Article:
National Freeview+ campaign starts on 6th November
Freeview today (4th November) announced that Coronation Street stars Antony Cotton, Jennie McAlpine and Tupele Dorgu, comedian Alan Carr, chef Gordon Ramsey, football analysts Steve Rider and Andy Townsend plus African cheetahs will demonstrate the functions of Freeview+.
Freeview, which features 17 of the 19 most watched channels (BBC One, ITV1, BBC TWO, Channel 4, five, ITV2, ITV3, Cbeeies, E4, BBC three, Dave, ITV4, Film4, More4, BBC News, C4+1, Sky Sports News). Only Sky Sports 1 and Sky 1 do not feature.
In the first example, a big match kick-off at Wembley is held up until Mike in Cirencester has finished his bath and dried his hair. In a second, Gordon Ramsay is repeatedly rewound, and wound up, because Helen in Swansea hasn't been able to catch his rapid-fire recipe. And in another, an early 19th century Ball at Hampton Court is suspended until Zoe in Godalming is back from Barbados and ready to watch them off series record.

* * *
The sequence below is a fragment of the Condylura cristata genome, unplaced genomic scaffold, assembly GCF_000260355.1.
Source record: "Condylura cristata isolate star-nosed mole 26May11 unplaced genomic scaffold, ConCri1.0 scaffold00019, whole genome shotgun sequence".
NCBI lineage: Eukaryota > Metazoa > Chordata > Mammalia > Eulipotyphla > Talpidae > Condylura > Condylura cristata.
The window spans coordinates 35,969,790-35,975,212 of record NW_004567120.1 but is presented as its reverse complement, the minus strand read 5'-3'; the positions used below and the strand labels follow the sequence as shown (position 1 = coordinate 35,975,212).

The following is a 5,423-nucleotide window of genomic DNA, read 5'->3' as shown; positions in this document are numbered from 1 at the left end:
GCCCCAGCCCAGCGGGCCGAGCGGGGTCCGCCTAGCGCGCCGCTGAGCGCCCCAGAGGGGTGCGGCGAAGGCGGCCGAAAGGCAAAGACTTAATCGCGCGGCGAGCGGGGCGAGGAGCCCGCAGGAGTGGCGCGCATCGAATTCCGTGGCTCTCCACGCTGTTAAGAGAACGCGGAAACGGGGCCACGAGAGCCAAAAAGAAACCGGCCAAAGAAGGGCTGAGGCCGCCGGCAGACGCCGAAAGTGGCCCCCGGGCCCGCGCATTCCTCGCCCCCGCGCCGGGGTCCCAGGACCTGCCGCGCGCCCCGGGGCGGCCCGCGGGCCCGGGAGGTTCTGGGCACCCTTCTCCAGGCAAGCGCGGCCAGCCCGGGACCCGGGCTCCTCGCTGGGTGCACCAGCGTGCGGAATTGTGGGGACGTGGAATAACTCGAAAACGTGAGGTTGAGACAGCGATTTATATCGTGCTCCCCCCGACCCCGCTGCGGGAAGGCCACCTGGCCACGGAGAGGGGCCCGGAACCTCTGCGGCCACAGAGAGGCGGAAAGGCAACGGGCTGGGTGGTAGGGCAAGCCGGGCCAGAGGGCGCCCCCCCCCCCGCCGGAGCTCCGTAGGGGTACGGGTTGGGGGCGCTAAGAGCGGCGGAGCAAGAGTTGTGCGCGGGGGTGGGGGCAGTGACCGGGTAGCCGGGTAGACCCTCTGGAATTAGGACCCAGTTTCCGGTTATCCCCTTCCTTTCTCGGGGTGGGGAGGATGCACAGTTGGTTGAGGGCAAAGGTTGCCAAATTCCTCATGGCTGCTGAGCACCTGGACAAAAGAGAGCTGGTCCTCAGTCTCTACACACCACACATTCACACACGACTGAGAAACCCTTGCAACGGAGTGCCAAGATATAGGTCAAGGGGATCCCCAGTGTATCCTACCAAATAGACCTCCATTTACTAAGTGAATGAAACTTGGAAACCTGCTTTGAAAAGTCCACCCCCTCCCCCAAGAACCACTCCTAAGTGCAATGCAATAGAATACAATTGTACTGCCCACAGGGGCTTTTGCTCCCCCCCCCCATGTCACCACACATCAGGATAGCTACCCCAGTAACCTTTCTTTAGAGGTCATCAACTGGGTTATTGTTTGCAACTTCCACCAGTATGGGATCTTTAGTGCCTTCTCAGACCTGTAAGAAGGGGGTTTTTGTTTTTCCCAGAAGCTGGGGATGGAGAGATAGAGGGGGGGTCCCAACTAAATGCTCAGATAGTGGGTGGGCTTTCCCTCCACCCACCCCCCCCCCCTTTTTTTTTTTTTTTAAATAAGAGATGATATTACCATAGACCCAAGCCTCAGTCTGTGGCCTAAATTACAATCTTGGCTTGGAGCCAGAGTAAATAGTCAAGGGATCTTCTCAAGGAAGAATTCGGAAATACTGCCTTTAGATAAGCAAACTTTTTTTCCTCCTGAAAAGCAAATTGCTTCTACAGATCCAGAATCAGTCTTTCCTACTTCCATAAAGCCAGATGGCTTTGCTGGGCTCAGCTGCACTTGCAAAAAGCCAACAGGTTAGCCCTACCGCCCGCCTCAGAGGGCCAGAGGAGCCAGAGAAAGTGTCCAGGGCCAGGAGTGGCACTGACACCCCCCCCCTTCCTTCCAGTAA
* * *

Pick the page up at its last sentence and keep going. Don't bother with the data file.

Freeview can be upgraded to the '+' service without all the trouble that the satellite services require (a "quad LNB" for the dish, and extra cables to the Sky+ or Freesat+ box) and offers viewers the same: pause, rewind and record their favourite shows.
Switching from Sky+ to Freeview+ could save two hundred pounds in the first year alone. Even more can be saved with Tesco, where customers buying a Techwood Freeview+ box for £69.97 will get a free standard Freeview box too.
There will also be a revamped Freeview.co.uk website too.
Rob Famer, from Freeview says "there are no monthly bills with Freeview+, you can just enjoy the control it gives you of the telly you love. This campaign celebrates the functionality from the public's perspective, rather than the TV personality's. We're aiming to make the power shift itself a source of entertainment
Freeview's proposition is as relevant today as it's ever been. With a new Discovery channel and, later, HD coming next year, we're confident in Freeview's continued ability to deliver the quality TV people want, without the bills they don't want."